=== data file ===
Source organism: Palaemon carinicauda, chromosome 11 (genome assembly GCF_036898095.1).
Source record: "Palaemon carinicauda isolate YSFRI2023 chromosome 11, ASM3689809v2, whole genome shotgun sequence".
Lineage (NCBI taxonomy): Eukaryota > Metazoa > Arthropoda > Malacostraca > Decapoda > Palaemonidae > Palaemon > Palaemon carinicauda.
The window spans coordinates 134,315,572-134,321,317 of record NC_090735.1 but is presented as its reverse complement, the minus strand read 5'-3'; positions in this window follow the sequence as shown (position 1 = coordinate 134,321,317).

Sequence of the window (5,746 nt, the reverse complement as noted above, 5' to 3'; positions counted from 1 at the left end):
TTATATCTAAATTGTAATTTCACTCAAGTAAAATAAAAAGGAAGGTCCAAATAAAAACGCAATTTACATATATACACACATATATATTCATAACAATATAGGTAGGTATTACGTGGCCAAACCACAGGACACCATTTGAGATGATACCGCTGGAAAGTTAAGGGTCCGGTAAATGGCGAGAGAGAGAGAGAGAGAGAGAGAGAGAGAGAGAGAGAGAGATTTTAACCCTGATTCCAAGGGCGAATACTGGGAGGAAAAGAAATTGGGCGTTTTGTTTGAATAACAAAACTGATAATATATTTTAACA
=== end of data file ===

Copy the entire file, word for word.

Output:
Source organism: Palaemon carinicauda, chromosome 11 (genome assembly GCF_036898095.1).
Source record: "Palaemon carinicauda isolate YSFRI2023 chromosome 11, ASM3689809v2, whole genome shotgun sequence".
Lineage (NCBI taxonomy): Eukaryota > Metazoa > Arthropoda > Malacostraca > Decapoda > Palaemonidae > Palaemon > Palaemon carinicauda.
The window spans coordinates 134,315,572-134,321,317 of record NC_090735.1 but is presented as its reverse complement, the minus strand read 5'-3'; positions in this window follow the sequence as shown (position 1 = coordinate 134,321,317).

Sequence of the window (5,746 nt, the reverse complement as noted above, 5' to 3'; positions counted from 1 at the left end):
TTATATCTAAATTGTAATTTCACTCAAGTAAAATAAAAAGGAAGGTCCAAATAAAAACGCAATTTACATATATACACACATATATATTCATAACAATATAGGTAGGTATTACGTGGCCAAACCACAGGACACCATTTGAGATGATACCGCTGGAAAGTTAAGGGTCCGGTAAATGGCGAGAGAGAGAGAGAGAGAGAGAGAGAGAGAGAGAGAGAGAGATTTTAACCCTGATTCCAAGGGCGAATACTGGGAGGAAAAGAAATTGGGCGTTTTGTTTGAATAACAAAACTGATAATATATTTTAACA